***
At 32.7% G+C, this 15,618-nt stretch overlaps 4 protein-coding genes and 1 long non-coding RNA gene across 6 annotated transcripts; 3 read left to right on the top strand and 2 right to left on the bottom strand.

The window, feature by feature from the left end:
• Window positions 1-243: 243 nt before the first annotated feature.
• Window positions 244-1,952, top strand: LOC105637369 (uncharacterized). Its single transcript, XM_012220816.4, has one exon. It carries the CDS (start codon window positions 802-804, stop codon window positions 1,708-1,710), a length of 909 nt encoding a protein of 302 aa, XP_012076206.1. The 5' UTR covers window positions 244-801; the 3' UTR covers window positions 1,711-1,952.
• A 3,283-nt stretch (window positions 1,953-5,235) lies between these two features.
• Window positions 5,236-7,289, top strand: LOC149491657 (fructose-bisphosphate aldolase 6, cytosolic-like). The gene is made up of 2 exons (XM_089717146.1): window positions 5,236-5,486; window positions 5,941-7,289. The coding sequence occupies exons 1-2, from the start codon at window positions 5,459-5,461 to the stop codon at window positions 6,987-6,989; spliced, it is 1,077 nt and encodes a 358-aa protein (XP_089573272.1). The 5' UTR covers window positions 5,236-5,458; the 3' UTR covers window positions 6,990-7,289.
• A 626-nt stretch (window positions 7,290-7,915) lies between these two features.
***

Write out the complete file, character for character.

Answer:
At 32.7% G+C, this 15,618-nt stretch overlaps 4 protein-coding genes and 1 long non-coding RNA gene across 6 annotated transcripts; 3 read left to right on the top strand and 2 right to left on the bottom strand.

The window, feature by feature from the left end:
• Window positions 1-243: 243 nt before the first annotated feature.
• Window positions 244-1,952, top strand: LOC105637369 (uncharacterized). Its single transcript, XM_012220816.4, has one exon. It carries the CDS (start codon window positions 802-804, stop codon window positions 1,708-1,710), a length of 909 nt encoding a protein of 302 aa, XP_012076206.1. The 5' UTR covers window positions 244-801; the 3' UTR covers window positions 1,711-1,952.
• A 3,283-nt stretch (window positions 1,953-5,235) lies between these two features.
• Window positions 5,236-7,289, top strand: LOC149491657 (fructose-bisphosphate aldolase 6, cytosolic-like). The gene is made up of 2 exons (XM_089717146.1): window positions 5,236-5,486; window positions 5,941-7,289. The coding sequence occupies exons 1-2, from the start codon at window positions 5,459-5,461 to the stop codon at window positions 6,987-6,989; spliced, it is 1,077 nt and encodes a 358-aa protein (XP_089573272.1). The 5' UTR covers window positions 5,236-5,458; the 3' UTR covers window positions 6,990-7,289.
• A 626-nt stretch (window positions 7,290-7,915) lies between these two features.